However, when I spent a few moments trying to work out how to practically write this list, it all became very complicated quite quickly. I became stumped because there are just so many variables that it makes the black & white rulebook very hard to write.

I guess there are some very basic things you could establish - eg. if water in > water out, make a PanPan at least...
I would love to see someone have a crack at writing this list (i love straight answers, lists, rules and black and whiteness... but the real world is very curvy and colourful!) <-- Yes, thats how you spell colour!
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Old 20-03-2013, 23:02   #59
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Re: Bluewater sailing - how much knowledge & experience is enough?

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I really like the idea of having a pre-established set of rules or guidelines that act to give you a somewhat unemotional decision making process.
The same principle can be applied to some rules and guidelines about the conditions & situations you will put yourself ..........

I would love to see someone have a crack at writing this list (i love straight answers, lists, rules and black and whiteness... but the real world is very curvy and colourful!) <-- Yes, thats how you spell colour!
Grey areas and the possibility of infinite combinations would make this list next to useless <-- Yes, thats how you spell grey!
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Old 21-03-2013, 00:17   #60
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Re: Bluewater sailing - how much knowledge & experience is enough?

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I really like this idea, and I'm sure I wrote a brief something about it recently, but I can't find it...

I really like the idea of having a pre-established set of rules or guidelines that act to give you a somewhat unemotional decision making process.
The same principle can be applied to some rules and guidelines about the conditions & situations you will put yourself into... eg. I will never take my wife out when the forecast includes gusts over 45kts etc...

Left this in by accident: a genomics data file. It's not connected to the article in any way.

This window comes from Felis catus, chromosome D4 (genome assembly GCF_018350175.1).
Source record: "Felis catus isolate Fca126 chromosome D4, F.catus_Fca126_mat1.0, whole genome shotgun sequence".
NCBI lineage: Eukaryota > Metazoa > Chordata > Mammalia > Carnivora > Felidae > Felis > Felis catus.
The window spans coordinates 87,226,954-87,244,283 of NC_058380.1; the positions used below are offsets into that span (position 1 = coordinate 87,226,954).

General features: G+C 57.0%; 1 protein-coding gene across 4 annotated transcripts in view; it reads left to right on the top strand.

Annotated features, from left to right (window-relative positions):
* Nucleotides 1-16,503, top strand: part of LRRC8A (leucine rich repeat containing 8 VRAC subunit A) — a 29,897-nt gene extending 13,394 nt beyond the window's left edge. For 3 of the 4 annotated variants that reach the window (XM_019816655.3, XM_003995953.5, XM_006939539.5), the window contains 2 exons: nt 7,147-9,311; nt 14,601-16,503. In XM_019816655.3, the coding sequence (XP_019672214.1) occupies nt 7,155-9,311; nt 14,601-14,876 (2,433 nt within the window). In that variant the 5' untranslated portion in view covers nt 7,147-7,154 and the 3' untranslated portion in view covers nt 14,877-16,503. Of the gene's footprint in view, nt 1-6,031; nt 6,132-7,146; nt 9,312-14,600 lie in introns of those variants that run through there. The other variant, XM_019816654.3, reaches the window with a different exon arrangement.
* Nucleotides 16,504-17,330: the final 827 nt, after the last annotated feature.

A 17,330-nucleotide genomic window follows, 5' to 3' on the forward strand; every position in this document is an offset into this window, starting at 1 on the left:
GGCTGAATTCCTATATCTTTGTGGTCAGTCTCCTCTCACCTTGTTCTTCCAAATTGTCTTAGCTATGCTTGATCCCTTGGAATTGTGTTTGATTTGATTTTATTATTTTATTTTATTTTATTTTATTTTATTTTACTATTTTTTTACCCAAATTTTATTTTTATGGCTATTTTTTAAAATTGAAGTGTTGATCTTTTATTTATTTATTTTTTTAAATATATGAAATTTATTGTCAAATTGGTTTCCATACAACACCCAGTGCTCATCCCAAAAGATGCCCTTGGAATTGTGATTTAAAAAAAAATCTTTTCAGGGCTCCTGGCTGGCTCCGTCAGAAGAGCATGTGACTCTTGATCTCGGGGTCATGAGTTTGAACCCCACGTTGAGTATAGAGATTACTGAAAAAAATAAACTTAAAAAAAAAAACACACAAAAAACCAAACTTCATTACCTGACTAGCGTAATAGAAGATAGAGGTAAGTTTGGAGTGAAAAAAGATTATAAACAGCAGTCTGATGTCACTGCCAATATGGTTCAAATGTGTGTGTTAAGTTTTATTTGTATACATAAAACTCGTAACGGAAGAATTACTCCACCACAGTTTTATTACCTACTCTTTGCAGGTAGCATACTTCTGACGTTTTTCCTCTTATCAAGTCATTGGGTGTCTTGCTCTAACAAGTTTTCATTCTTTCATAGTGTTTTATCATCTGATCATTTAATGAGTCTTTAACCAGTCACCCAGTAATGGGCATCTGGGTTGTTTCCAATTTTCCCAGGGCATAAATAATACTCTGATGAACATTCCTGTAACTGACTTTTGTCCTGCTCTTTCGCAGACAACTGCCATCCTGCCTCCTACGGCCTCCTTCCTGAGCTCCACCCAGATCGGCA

It can be done, and if you take sailing certificaion courses you will get your pre-established set of rules and guidelines. You will find someone who will certify you to be competent to various levels of sailing. For a fee, you will get books, instructors, testing, and certificates. You can do it on your boat, on their boat, or on a rented boat. You will start a log, and begin tracking all of your experiences at sea.

And then, some day, you can proudly post your opinions and wisdom here on the CF with the moniker "CaptWannabee007"

Boat designs are tested, and the results published, as to their ability to weather various conditions, limits for capsizing, maximum safe speeds, and so on. The various coastal officials around the world publish warnings with systems of flags, radio signals, and announcements on automated weather stations as to when you should not be out sailing with your wife.

When you are unsure of your own judgement or information, you will find voices of other certified competent people coming over your VHF, shortwave, SatPhone, or whatever new gizmo they will have 10 years from now.

Charts, books, and guides can be purchased, downloaded, or pirated. They have even more lists and guidelines and rules to be followed. You can get an electronic gizmo that will mount on your boat and feed you a constant stream of this data, custom tailored to your exact location, bearing, and planned course.

Then, someday, you will be on CF grousing about all the gizmo kids who can't sail a boat without an electronic Nanny beeping and buzzing in their ears, and that a man should be able to sail a boat by his wits and muscle and eyes and ears alone, and anyone who can't do that probably shouldn't be at sea.